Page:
Papers, Please

This game is like being at work, every day, and I despise it.

Unless you’re on easy mode, you have to make constant sacrifices.  Corruption and bribery starts to look good because it’s the only real way to get ahead.  And still the endless grind, grind, grind…

It is an exceptionally good and original game.  I can see how people love it so much.  But someone like me (useless at roleplay) can’t play it.  I can’t take a bribe.  I can’t detach from the familiarity of a working day long enough to make myself take a bribe.  It’s terrible.  This game is the opposite of escapism.  This is the horror of the mundane.  It is locks me back in that box of daily fear of poverty and struggle and constantly being subject to greater powers with no moral way to get ahead, and the pressure of surrounding people always trying to make me take the unethical route.

All I do in this game is play it straight and get punished for it.  I am hopeless.  Kudos to the maker, Lucas Pope, for something so evocative: other works here.


A link to the game: here.

This is somewhat amazing, but more amazing is the community outpour it’s generated. Surprising kitten civilizations etc which span over months, if not years, of simply letting this game run in the background with good harvesting tactics.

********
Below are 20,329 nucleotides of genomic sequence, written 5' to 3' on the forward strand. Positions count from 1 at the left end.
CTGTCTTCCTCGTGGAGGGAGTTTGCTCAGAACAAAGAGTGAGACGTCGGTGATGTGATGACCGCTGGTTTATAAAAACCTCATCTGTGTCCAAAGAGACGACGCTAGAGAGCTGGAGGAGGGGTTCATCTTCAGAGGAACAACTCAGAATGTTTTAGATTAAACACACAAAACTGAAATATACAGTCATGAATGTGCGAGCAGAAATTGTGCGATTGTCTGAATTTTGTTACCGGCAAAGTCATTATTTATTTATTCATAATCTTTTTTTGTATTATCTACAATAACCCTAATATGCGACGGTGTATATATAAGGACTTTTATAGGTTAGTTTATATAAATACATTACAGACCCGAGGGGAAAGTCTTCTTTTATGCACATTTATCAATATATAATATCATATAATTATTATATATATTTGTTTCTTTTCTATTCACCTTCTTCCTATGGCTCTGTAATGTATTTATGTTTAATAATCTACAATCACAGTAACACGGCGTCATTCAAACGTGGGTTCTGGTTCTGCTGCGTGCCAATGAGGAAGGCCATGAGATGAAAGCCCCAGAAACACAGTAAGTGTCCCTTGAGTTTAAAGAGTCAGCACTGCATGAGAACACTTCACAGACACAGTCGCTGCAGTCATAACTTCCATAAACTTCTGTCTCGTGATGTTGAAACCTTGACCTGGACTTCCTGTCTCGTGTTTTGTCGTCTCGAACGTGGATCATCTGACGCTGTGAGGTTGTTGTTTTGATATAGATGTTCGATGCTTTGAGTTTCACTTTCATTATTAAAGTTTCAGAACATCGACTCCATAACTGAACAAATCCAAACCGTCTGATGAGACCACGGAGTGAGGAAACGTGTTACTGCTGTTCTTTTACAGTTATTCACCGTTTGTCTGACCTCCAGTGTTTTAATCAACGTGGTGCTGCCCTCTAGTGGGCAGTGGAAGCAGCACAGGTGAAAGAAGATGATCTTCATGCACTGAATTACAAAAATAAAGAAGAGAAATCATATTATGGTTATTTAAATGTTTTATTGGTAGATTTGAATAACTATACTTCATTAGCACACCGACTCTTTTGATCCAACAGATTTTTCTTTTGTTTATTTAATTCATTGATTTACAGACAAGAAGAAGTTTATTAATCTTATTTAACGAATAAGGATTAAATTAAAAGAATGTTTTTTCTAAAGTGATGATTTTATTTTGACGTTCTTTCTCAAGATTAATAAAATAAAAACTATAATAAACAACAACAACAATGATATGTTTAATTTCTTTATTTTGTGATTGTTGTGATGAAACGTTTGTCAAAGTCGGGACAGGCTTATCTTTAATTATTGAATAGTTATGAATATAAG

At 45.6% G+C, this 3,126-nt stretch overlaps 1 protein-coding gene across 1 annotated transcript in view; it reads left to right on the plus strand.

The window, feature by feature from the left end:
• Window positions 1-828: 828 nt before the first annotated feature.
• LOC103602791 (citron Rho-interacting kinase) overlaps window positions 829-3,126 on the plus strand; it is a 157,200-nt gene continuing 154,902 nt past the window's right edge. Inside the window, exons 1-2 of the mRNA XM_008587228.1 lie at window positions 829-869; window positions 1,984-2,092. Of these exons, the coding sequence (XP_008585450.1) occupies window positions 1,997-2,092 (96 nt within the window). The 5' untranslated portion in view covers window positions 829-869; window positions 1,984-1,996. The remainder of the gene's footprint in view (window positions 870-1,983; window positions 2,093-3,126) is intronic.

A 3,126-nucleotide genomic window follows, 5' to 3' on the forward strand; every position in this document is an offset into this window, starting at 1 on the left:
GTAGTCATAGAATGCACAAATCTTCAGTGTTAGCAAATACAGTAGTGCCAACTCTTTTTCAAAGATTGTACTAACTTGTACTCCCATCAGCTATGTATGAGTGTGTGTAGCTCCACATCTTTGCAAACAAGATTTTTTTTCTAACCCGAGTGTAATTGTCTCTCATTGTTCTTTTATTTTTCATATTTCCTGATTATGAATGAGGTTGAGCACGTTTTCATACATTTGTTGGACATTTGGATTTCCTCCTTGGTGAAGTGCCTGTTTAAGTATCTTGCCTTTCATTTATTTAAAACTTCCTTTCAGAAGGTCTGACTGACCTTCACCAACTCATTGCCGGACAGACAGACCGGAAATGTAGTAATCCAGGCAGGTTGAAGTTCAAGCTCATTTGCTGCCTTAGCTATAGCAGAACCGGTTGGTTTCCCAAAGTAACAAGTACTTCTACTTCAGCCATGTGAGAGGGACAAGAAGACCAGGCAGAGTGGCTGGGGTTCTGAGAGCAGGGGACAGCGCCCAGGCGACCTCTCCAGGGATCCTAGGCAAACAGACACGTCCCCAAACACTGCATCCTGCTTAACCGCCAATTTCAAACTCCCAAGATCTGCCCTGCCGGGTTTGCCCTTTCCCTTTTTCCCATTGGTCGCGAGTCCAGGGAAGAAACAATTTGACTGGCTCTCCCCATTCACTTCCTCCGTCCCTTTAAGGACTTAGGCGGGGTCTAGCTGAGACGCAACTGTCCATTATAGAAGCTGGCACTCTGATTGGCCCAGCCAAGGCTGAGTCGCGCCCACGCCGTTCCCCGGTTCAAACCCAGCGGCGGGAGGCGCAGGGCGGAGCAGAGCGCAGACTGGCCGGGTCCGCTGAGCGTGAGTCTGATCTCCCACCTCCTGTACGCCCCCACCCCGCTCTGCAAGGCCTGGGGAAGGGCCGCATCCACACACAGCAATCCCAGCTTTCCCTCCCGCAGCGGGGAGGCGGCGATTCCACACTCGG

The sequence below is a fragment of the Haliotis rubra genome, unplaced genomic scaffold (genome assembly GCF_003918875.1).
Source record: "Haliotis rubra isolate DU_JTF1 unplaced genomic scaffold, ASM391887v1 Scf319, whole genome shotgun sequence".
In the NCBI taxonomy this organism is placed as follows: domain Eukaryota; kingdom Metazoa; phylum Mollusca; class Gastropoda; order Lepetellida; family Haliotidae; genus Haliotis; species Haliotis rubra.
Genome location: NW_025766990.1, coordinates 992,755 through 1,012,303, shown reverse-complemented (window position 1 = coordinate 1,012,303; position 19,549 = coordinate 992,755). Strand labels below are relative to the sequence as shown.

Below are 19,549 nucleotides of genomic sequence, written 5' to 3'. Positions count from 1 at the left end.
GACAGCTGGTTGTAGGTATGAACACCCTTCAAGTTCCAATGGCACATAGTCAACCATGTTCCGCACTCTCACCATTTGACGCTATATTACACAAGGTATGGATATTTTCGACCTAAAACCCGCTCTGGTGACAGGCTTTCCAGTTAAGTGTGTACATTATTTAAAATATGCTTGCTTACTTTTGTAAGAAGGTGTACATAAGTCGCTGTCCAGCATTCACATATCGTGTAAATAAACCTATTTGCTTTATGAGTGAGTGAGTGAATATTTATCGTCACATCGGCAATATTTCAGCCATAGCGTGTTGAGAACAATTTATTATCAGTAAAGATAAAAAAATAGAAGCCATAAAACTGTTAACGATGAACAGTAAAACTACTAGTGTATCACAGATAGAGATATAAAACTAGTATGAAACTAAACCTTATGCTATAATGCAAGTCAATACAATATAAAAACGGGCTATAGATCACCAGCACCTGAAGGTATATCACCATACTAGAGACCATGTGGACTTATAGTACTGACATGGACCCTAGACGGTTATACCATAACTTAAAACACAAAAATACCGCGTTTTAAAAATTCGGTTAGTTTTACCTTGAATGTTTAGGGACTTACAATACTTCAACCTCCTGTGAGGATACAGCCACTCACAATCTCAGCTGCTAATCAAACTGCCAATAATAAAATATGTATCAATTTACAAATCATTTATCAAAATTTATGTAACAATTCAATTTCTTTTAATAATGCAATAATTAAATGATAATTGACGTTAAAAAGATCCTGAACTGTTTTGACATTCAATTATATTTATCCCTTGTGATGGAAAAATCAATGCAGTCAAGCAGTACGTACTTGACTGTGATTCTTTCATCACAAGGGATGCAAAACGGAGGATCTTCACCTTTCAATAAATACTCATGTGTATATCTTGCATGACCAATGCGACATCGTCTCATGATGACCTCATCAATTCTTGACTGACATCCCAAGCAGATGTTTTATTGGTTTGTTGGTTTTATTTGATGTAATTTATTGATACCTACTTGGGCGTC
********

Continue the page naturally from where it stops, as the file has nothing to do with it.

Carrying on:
I was entertained for several hours. The initial efficiency curve is hard, then suddenly things begin to stabilise. But improving your efficiency (speed of mastering new things and becoming more than an agrarian fledgling civilisation) requires growing your population, which then increases risk of death and failure again — those kittens are hungry in winter. Another long 10-20 min struggle to stabilise again, then the pace begins to chafe; you spawn another kitten, and the struggle begins again.

What I found really fascinating about this is how this text based version of a civilisation development game recast the more graphical Civ and Sim games in a new light. I used to play those all the time without ever really being conscious of time or resource accrual – because it was turn based, not a literal counting down of seconds.

In the end my impatience and anxiety (everything has a counter!) made a bad combination for pushing through with this game much beyond the discovery and farming of unicorns, but it was definitely worth the memories.


Not for me.

Passive gaming.  Start the window and watch it run.  The so called whimsical delights that other gamers keep raving about jarred me with their decontextualisation.  How did they get there across space?  What logarithm governs their appearance?  Someone wrote a review which posited the random crap pummelling your mountain out of existence was a metaphor for what people are doing to the earth now. Come on.

I would have enjoyed it more if it followed a randomised evolutionary cycle — start with a rock, a comet of ice shatters on it and creates water/atmosphere.  Algae grow.  Is it a water world, is it an alpine world, does it evolve dinosaurs which never die out, does every organism have a trigger point somewhere in their evolutionary cycle for the development of sapience and civilisation, so the game is really about hoping a randomised comet doesn’t kill off the evolving animals before interesting things really start to happen.  Can ALIENS land and colonise.  And so on.

I was attracted by the concept of just watching a mountain experience events, but I wanted a different game.